Comments

  1. JoanieD says:

    “When Jesus commands us to love the Lord our God with all of our mind, heart, and soul, he is affirming our need for Truth, Goodness and Beauty, all three.”

    I love this comparison. I don’t think I have seen it expressed quite in that way before. Thanks, Len!

  2. Damaris says:

    This is great. I’m reminded of Virginia Woolf’s “A Room of One’s Own.” She talks about the tragedy she experienced of “a poet’s soul tangled in a woman’s body.” Her environment also, for different reasons, didn’t have room for the Beauty types.

    I myself used to be a poet, but poetry isn’t what the world around me needs from me.

    My only objection to this excellent article is Mr. Wilson’s use of “the church” to mean, I believe, Western evangelicalism. Other manifestations of The Church have more room for Beauty, though perhaps at the cost of one of the other qualities. The Orthodox hold that we are saved through beauty.

  3. Damaris says:

    By the way, what church is pictured in the article?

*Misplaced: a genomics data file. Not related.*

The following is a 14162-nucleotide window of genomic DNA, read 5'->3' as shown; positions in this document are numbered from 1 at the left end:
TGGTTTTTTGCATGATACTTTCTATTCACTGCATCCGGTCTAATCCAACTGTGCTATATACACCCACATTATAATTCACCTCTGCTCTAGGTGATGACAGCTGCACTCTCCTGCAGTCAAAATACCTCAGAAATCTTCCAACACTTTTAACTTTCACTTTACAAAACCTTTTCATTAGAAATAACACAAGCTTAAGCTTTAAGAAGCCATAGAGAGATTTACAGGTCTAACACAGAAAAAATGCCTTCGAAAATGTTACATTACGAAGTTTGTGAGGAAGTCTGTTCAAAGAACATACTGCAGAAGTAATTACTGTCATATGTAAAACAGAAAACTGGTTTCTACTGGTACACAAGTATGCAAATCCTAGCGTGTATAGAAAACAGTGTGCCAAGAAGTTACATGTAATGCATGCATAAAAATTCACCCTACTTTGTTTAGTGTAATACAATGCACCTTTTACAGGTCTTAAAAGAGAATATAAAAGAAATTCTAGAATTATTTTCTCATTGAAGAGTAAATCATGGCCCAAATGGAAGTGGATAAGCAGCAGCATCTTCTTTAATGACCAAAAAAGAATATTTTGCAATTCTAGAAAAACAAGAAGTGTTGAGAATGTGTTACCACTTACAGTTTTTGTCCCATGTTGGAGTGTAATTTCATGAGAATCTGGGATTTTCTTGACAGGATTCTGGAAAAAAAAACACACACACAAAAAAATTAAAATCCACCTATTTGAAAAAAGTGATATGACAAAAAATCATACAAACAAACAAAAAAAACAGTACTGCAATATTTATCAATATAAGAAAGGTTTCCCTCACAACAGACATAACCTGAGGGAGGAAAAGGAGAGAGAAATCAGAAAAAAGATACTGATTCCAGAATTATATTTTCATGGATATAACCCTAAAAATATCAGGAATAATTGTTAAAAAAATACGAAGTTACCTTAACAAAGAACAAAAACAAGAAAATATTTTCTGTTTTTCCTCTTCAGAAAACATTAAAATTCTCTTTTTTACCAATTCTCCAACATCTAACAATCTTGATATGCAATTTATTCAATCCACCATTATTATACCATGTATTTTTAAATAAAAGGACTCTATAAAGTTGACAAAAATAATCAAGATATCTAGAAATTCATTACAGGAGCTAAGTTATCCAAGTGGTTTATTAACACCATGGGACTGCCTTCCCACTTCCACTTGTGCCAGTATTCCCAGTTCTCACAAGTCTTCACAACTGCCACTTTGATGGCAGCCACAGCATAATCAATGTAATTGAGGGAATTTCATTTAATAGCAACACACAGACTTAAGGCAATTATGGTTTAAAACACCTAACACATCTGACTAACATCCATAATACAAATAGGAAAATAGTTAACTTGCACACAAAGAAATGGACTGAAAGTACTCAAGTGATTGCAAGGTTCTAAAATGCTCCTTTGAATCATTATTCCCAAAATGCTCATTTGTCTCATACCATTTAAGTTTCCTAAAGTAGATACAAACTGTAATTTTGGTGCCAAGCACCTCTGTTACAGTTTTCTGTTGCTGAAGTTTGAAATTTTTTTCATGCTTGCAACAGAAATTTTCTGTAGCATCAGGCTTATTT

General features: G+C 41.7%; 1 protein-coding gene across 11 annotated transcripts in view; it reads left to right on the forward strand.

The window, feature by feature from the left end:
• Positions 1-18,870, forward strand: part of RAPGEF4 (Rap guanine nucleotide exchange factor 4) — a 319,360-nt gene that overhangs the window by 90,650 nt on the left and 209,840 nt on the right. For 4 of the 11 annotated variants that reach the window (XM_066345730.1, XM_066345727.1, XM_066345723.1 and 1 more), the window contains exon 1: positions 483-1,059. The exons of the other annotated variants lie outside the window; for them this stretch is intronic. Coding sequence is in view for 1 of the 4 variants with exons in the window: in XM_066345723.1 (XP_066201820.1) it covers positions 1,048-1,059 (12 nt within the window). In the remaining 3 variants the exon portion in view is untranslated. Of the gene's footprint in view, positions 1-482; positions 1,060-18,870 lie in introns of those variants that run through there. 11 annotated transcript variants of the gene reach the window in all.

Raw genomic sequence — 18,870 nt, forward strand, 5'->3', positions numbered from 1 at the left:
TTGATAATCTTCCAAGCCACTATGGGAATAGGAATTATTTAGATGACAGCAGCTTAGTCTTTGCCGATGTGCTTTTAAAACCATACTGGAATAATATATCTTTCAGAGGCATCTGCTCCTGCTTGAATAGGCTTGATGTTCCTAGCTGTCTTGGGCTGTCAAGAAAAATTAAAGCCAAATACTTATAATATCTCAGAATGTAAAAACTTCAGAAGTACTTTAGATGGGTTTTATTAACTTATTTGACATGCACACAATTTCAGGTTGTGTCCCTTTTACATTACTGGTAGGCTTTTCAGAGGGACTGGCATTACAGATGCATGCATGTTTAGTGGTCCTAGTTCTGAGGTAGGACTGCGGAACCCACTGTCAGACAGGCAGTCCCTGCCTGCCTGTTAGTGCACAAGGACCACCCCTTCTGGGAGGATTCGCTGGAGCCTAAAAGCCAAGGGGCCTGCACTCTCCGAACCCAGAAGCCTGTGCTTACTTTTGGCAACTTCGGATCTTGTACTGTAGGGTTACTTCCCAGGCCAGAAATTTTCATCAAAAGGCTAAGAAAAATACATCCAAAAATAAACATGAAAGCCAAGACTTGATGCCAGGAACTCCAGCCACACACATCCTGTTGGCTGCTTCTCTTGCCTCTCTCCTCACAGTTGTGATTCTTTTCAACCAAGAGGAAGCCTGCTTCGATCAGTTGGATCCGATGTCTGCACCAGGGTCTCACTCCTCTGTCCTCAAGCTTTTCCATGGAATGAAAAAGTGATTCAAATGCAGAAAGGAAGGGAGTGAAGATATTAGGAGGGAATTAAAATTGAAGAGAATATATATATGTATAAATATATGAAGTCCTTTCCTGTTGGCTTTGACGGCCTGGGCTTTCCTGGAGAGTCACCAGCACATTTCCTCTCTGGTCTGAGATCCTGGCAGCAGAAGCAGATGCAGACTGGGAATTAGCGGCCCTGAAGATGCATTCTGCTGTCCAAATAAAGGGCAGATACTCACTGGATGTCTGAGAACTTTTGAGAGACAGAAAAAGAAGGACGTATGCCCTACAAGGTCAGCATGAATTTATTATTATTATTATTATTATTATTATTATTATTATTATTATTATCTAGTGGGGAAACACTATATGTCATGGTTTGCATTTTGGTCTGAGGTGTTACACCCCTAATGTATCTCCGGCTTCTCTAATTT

• St. James RCC in Louisville, KY. Here is the page that tells about the artist that originally designed, and then restored the building: http://www.conradschmitt.com/portfolio/projects/?projectid=77

      • Headless Unicorn Guy says:

        I notice the “All Seeing Eye of God” symbolism at the center of the dome. Though I know the symbolism, to the 21st Century American in me it still looks creepy.

    • Is it just me or is there an eye looking out from the centre of the dome? I don’t think I’ve ever seen that in a church before.

      • dumb ox says:

        It must be a Mark Driscoll church plant.

        “I am the eye in the sky, looking at you, I can read your mind.” – Alan Parsons Project.

        • Headless Unicorn Guy says:

          MARK DRISCOLL
          IS WATCHING
          YOU!